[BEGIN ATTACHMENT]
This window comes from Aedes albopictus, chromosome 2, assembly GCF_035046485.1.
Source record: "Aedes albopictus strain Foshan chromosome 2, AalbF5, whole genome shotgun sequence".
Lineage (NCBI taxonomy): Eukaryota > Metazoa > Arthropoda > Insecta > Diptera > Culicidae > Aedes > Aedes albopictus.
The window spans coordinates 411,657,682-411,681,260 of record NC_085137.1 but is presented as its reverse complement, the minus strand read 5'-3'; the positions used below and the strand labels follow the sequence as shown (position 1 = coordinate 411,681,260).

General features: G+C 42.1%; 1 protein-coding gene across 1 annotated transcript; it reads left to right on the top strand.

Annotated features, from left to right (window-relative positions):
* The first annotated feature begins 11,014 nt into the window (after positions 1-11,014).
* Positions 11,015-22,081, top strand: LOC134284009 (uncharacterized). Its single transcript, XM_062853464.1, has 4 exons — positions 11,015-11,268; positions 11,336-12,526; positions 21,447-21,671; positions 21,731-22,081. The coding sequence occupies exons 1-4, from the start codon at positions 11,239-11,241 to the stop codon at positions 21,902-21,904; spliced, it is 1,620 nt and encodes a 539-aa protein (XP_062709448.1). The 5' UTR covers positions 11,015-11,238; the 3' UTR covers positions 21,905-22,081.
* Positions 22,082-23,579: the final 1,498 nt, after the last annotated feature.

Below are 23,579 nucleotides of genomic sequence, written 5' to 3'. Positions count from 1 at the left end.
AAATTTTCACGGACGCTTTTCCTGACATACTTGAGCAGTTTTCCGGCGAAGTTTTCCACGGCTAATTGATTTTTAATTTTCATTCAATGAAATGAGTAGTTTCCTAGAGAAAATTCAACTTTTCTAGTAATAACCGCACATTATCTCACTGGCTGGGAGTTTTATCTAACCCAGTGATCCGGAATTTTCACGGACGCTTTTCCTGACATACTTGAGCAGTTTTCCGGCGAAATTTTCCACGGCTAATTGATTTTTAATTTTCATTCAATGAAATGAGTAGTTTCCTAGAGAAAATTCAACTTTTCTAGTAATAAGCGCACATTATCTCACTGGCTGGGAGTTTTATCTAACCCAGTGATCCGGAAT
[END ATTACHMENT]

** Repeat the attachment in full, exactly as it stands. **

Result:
This window comes from Aedes albopictus, chromosome 2, assembly GCF_035046485.1.
Source record: "Aedes albopictus strain Foshan chromosome 2, AalbF5, whole genome shotgun sequence".
Lineage (NCBI taxonomy): Eukaryota > Metazoa > Arthropoda > Insecta > Diptera > Culicidae > Aedes > Aedes albopictus.
The window spans coordinates 411,657,682-411,681,260 of record NC_085137.1 but is presented as its reverse complement, the minus strand read 5'-3'; the positions used below and the strand labels follow the sequence as shown (position 1 = coordinate 411,681,260).

General features: G+C 42.1%; 1 protein-coding gene across 1 annotated transcript; it reads left to right on the top strand.

Annotated features, from left to right (window-relative positions):
* The first annotated feature begins 11,014 nt into the window (after positions 1-11,014).
* Positions 11,015-22,081, top strand: LOC134284009 (uncharacterized). Its single transcript, XM_062853464.1, has 4 exons — positions 11,015-11,268; positions 11,336-12,526; positions 21,447-21,671; positions 21,731-22,081. The coding sequence occupies exons 1-4, from the start codon at positions 11,239-11,241 to the stop codon at positions 21,902-21,904; spliced, it is 1,620 nt and encodes a 539-aa protein (XP_062709448.1). The 5' UTR covers positions 11,015-11,238; the 3' UTR covers positions 21,905-22,081.
* Positions 22,082-23,579: the final 1,498 nt, after the last annotated feature.

Below are 23,579 nucleotides of genomic sequence, written 5' to 3'. Positions count from 1 at the left end.
AAATTTTCACGGACGCTTTTCCTGACATACTTGAGCAGTTTTCCGGCGAAGTTTTCCACGGCTAATTGATTTTTAATTTTCATTCAATGAAATGAGTAGTTTCCTAGAGAAAATTCAACTTTTCTAGTAATAACCGCACATTATCTCACTGGCTGGGAGTTTTATCTAACCCAGTGATCCGGAATTTTCACGGACGCTTTTCCTGACATACTTGAGCAGTTTTCCGGCGAAATTTTCCACGGCTAATTGATTTTTAATTTTCATTCAATGAAATGAGTAGTTTCCTAGAGAAAATTCAACTTTTCTAGTAATAAGCGCACATTATCTCACTGGCTGGGAGTTTTATCTAACCCAGTGATCCGGAAT